Austin wrote:MBDA SAMP/T anti-air system with Aster 30 missiles - Why is it better than Patriot?
SAMP/T as it currently stands cannot offer the entire breadth of the Patriot capability. There is no LR AAW/CA weapon analogous to the 160 km PAC-2 GEM/T which is still capable of performing the AAW mission against ECM unlike the TBM mission where it is a bit dated design. Granted the NATO Air-Forces don't want ground units to be doing long-range counter air for IFF and blue-on-blue concerns (because of disparate systems fielded by coalition elements) but individual users who lack the quality of these air-forces may want that for own self-defense needs although I'm sure the prospects of some NATO members doing or even wanting LR AAW at say 150-200 km range may scare the $hit out of NATO member AF pilots given how not all the air-forces upgrade or even maintain their IFF and other communication systems to the same standard, let alone the latest standard..(plus you have to worry about the Air Defense units themselves being to the latest or appropriate standard and then the competency of the operator and battery commander )
There is no TBM interceptor with SAMP/T, in service, that can reach out against targets in the 1200-1400 km range as the PAC-3 MSE can. Similarly, a 4 launcher Patriot Battery focused on the TBM missile can have up to 64 ready to launch interceptors while a 4 launcher SAMP/T battery manages only 1/2 of that. Then there is the advanced discrimination work down with the two of the latest builds PB-7 and PB-8. The one drawback the patriot had is/was the 360 degree radar capability given that it was a sectored system but that is changing now with LTAMD sensor which is no a program of record and has an export customer in Poland.A 360 degree Surveillance Radar is however integrated into the Patriot and has been used on multiple occasions for both long range surveillance of air-breathing as well as Ballistic Missile targets, although it is seldom actually deployed.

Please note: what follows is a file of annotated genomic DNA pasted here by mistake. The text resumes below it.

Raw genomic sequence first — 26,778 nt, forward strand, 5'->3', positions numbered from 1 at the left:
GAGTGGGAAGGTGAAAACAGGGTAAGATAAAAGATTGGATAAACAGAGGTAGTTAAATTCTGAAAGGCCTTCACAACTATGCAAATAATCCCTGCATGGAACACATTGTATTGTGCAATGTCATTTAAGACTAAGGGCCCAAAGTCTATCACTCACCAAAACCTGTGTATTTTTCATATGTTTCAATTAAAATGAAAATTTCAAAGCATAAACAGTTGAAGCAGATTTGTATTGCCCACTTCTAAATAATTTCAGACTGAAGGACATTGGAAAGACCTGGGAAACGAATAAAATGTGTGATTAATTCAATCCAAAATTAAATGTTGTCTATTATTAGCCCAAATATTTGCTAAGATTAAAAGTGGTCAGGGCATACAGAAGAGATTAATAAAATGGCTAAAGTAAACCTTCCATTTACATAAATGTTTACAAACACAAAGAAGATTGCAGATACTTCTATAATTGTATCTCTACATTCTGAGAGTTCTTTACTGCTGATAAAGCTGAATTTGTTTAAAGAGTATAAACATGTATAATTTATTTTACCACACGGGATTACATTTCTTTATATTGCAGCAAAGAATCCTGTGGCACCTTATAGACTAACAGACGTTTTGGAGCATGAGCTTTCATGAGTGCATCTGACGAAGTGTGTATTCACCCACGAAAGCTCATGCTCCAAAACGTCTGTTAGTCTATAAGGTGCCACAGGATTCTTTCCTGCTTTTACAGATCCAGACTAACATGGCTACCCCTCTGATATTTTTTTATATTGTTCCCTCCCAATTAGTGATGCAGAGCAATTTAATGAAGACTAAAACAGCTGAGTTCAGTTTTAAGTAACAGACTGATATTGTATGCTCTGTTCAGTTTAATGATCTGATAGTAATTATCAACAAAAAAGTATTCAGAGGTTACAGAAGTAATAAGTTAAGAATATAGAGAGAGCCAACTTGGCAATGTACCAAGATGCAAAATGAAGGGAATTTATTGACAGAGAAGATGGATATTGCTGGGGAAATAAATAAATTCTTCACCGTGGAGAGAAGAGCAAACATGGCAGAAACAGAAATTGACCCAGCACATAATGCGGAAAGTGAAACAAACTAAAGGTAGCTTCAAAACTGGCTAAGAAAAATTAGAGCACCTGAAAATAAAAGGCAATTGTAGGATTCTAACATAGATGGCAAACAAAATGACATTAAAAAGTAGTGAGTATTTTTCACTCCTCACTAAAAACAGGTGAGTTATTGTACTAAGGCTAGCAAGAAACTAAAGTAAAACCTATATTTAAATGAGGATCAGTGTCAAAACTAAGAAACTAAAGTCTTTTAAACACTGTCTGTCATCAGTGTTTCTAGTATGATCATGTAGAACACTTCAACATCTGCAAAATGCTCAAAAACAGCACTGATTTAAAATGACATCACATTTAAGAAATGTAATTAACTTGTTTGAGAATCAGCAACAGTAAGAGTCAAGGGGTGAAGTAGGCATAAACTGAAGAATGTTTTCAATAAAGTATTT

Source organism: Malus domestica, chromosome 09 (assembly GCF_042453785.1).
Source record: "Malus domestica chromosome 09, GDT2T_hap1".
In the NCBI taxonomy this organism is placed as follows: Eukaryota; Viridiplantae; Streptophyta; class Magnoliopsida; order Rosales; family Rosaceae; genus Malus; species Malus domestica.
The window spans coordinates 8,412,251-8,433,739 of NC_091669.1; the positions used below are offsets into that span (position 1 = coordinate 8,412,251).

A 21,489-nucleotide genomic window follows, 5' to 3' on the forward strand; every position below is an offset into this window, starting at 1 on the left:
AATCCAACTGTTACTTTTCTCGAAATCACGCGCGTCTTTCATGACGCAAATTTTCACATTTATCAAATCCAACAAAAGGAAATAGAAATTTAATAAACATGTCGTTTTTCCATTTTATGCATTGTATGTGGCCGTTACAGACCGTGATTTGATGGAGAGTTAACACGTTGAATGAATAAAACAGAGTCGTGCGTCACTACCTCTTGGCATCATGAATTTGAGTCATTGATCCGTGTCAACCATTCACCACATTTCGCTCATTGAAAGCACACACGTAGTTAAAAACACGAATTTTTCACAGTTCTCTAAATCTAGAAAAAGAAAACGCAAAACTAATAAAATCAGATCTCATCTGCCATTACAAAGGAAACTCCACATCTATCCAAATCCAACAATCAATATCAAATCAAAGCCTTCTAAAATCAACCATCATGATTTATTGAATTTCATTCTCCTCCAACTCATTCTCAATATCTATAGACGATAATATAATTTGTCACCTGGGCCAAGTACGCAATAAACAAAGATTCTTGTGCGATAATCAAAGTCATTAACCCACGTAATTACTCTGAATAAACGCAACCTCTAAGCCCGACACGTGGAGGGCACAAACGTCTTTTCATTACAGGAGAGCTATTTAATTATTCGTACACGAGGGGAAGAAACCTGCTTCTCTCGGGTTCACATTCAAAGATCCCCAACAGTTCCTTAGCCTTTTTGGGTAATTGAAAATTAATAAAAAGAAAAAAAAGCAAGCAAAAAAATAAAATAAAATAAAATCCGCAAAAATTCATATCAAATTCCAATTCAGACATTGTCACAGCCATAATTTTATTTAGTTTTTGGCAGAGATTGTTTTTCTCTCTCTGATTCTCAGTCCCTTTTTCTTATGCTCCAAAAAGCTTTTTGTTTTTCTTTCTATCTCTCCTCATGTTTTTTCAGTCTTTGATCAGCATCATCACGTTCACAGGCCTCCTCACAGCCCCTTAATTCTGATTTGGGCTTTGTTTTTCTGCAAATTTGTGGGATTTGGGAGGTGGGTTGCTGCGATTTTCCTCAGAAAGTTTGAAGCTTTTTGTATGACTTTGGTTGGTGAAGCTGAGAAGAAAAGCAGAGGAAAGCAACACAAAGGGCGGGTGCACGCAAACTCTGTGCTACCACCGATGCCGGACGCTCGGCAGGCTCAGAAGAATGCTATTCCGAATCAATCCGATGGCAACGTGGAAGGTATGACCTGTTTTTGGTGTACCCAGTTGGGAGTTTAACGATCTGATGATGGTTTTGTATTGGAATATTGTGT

The best European alternative to the Patriot will be the MEADS once Germany places the TVLS order in the coming months (It too is an MBDA and Lockheed JV). Born out of the Corpse SAM concept it is really designed to be a more mobile Patriot-Lite with AESA radars and an open architecture. SAMP/T over the next decade will field more capable interceptors but the problem with the Franco-Italian investment in the system is the minimal testing that is done on the TBM mission. But MEADS too, like the SAMP/T lacks LR AAW capability.
However, the biggest advantages to prospective European customers for the Patriot is now to buy into IBCS and have a plug and play system with NATO systems ranging from MEADS to US Army IFPC and even THAAD. This will be true-Fire-Control level integration through a common command and control unlike a common language interface and data-link to share overlays and situational awareness as would occur between say a SAMP/T and a THAAD unit communicating over L-16. In about two years time, a THAAD AN/TYP-2 radar would be able to guide a PAC-3 MSE launched from a Patriot battery to intercept. This is not possible with the A-30. At best the SAMP-T can aspire to receive some sort of early-warning from the TPY-2 operator over Link-16. There is absolutely no IBCS analogous coming out the SAMP-T family that enables "any-sensor any-shooter" concepts as the Patriot and IBCS-beta has already shown with a dispersed Sentinel radar guiding a Patriot missile to intercept a cruise missile target outside of its radar's coverage. IBCS is expected to be fielded in the 2022 time-frame so it is not that far and in time for any new purchase. With SMART-L and other radars, the European contribution is much more significant on the sensor side than the interceptor or C2 side and the SAMP/T still lacks an AESA unlike MEADS which comes with 2 standard. For nations like Poland and Romania, another important aspect that favors the Patriot has been the fact that they can mix and match fire-units, interceptors and even C2 systems with the US which routinely deploys its systems to these countries and has the size and scale to share during periods of need. Neither France nor Italy deploy as often nor maintain so much surplus stock that they can share with other users during time of need. Nations like Poland, Romania or even Sweden who do not have an organic Air Defense design base and rely on host nation to move the needle with networking, command and control, integration and new sensor would value that as they would like to latch on to host-nation funded R&D as much as possible.